Thursday, 8 December 2016

What makes a real community?

1. What makes a real community, a real Sangha? 
Christ by John Everett Millais

In the Pasadika Sutta in the Pali Cannon the Buddha expresses his pleasure that his disciples are proficient in the true Dharma, and that among the sangha there are experienced, trained and skilled teachers who are liberated and able to proclaim the Dharma and refute wrong ways, that there are middle ranking disciples who are experienced and trained, that there are novices and lay followers, that there are males and females, celibate and non-celibate. In this way the perfect life flourishes. It is clear from this passage that Buddha drew huge satisfaction from the existence of this community that he had brought together. This was his boast. He had created a wholesome community; one in which there would not be major quarrelling or trouble and which had a capacity to be of benefit to people far and wide. We would be mistaken to think that the Buddhist path is something just for individuals or that the Buddha would have been satisfied with a situation where each individual had their practice that they got on with in their own way in their own space. He certainly did tailor his injunctions to the needs and temperament of individuals, but the life that he led them toward was one in which there was a whole and wholesome community with all its constituent parts playing their respective roles, each complementing the others.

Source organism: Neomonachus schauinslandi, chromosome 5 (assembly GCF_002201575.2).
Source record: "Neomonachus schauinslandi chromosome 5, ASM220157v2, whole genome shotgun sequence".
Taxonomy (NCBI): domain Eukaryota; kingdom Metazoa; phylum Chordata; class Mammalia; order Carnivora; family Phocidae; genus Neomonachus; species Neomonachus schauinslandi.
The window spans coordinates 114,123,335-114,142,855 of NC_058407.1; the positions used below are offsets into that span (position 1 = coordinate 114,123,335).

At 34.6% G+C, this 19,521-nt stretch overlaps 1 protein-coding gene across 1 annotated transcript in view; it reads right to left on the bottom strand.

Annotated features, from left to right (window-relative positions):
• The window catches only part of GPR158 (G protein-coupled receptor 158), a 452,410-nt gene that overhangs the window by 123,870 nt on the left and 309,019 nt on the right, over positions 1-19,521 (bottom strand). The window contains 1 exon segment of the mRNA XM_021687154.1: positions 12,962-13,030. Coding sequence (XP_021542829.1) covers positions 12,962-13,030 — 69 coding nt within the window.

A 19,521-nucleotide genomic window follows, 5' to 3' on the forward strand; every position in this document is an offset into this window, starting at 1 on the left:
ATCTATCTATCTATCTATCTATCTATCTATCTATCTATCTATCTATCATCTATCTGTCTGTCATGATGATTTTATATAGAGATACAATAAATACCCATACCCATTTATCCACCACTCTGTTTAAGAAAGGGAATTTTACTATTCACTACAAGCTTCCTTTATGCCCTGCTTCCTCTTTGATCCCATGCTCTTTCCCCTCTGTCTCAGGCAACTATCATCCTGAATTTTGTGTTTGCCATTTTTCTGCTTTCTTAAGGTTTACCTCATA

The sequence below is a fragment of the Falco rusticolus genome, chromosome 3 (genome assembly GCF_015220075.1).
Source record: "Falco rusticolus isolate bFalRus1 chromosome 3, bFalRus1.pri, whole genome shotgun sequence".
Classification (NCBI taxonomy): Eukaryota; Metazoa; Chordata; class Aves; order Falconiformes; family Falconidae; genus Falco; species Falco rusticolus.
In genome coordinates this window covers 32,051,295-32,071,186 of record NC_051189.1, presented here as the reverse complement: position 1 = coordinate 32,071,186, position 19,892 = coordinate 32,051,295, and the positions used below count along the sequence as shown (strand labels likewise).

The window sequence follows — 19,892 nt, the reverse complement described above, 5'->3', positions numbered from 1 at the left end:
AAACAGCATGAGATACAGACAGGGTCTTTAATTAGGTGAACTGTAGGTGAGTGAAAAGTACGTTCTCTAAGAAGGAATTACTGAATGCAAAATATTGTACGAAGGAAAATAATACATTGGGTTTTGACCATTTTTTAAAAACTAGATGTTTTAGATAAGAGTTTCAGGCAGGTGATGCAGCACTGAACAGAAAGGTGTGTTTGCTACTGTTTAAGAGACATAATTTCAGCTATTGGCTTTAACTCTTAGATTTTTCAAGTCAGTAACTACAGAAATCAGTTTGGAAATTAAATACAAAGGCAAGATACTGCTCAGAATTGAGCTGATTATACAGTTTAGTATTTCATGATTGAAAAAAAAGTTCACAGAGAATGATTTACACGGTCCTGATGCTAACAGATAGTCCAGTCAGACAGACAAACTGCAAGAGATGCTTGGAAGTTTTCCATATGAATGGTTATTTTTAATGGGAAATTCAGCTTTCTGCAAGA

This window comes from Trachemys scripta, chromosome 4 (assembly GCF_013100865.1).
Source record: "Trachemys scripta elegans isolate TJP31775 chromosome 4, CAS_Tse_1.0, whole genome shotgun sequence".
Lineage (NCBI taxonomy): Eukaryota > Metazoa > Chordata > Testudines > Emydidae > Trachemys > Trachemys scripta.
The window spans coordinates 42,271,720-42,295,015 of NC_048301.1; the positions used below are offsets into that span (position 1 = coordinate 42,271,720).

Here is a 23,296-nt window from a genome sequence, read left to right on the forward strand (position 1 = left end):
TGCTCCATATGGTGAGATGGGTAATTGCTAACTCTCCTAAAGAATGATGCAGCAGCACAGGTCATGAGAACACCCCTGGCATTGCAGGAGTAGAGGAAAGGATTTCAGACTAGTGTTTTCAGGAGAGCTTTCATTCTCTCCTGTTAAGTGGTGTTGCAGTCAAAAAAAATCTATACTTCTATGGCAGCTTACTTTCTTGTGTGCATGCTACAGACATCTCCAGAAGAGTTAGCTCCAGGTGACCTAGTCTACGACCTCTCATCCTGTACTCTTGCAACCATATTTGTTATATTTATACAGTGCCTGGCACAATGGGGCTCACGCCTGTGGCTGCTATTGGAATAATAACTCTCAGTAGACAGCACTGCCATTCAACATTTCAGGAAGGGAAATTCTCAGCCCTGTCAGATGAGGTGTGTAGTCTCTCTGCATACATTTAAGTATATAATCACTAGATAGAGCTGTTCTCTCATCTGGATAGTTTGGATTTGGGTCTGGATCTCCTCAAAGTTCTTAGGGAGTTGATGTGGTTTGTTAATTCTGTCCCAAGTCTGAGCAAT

The word "community" is on everyone's lips, but the reality is that we are living in a vast marketplace, where everyone is a consumer, but no one is a neighbor. Every day we are bombarded with goods gone ballistic and services turned sadistic. Even in the best of neighborhoods, we are afraid to go out at night. Is it any wonder that, when we go home at night, we try to draw the night about us like a cocoon? How to form a community, then, is not a rhetorical question. It is the most urgent issue before us... There is a new wind blowing in the world, and it whispers to us that the time for community has come. We are frightened by this wind, for sometimes its whisper becomes a scream. The wind can be as loud as a hurricane and as penetrating as a tornado. We run for shelter to what used to be our communities, only to find that the rooms that once kept us safe are now only walls that keep us apart from each other. We keep looking for the larger world. We want the larger world to take us in, and keep us warm, and make us safe. We want the world to be our community. We want it to be real. Well, why not? It is not too much to ask, really. We are learning how to overcome our own fears and how to find our own faiths. We are learning how to listen to each other. This is the only way to build community, and this is where we start.
[Nationalism] is imagined because the members of even the smallest nation will never know most of their fellow-members... yet in the minds of each lives the image of their communion... This fraternity... makes it possible... for so many millions of people, not so much to kill, as willingly to die for such limited imaginings."

2. What's lacking in an "imagined community"?

Published originally on Buddhist Travellers in 2012.

No comments:

Post a Comment